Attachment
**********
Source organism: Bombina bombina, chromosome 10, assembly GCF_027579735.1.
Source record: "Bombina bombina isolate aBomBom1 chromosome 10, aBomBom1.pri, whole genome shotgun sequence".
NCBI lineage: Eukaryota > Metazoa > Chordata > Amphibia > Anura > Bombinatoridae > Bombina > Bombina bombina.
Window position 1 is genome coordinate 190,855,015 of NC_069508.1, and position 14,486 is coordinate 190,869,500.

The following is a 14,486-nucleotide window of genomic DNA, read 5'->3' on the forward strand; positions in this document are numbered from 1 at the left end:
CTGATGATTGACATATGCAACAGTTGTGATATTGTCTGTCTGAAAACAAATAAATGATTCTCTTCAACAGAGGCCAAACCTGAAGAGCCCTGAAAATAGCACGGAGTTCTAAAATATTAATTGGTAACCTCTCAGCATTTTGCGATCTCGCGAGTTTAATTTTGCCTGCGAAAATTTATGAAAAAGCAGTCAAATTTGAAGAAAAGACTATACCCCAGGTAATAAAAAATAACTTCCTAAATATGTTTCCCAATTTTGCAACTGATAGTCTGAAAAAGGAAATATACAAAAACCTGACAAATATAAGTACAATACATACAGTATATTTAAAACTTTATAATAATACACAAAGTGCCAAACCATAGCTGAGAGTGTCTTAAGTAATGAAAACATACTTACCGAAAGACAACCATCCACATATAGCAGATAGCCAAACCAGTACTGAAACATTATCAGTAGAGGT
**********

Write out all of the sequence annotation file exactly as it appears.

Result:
Source organism: Bombina bombina, chromosome 10, assembly GCF_027579735.1.
Source record: "Bombina bombina isolate aBomBom1 chromosome 10, aBomBom1.pri, whole genome shotgun sequence".
NCBI lineage: Eukaryota > Metazoa > Chordata > Amphibia > Anura > Bombinatoridae > Bombina > Bombina bombina.
Window position 1 is genome coordinate 190,855,015 of NC_069508.1, and position 14,486 is coordinate 190,869,500.

The following is a 14,486-nucleotide window of genomic DNA, read 5'->3' on the forward strand; positions in this document are numbered from 1 at the left end:
CTGATGATTGACATATGCAACAGTTGTGATATTGTCTGTCTGAAAACAAATAAATGATTCTCTTCAACAGAGGCCAAACCTGAAGAGCCCTGAAAATAGCACGGAGTTCTAAAATATTAATTGGTAACCTCTCAGCATTTTGCGATCTCGCGAGTTTAATTTTGCCTGCGAAAATTTATGAAAAAGCAGTCAAATTTGAAGAAAAGACTATACCCCAGGTAATAAAAAATAACTTCCTAAATATGTTTCCCAATTTTGCAACTGATAGTCTGAAAAAGGAAATATACAAAAACCTGACAAATATAAGTACAATACATACAGTATATTTAAAACTTTATAATAATACACAAAGTGCCAAACCATAGCTGAGAGTGTCTTAAGTAATGAAAACATACTTACCGAAAGACAACCATCCACATATAGCAGATAGCCAAACCAGTACTGAAACATTATCAGTAGAGGT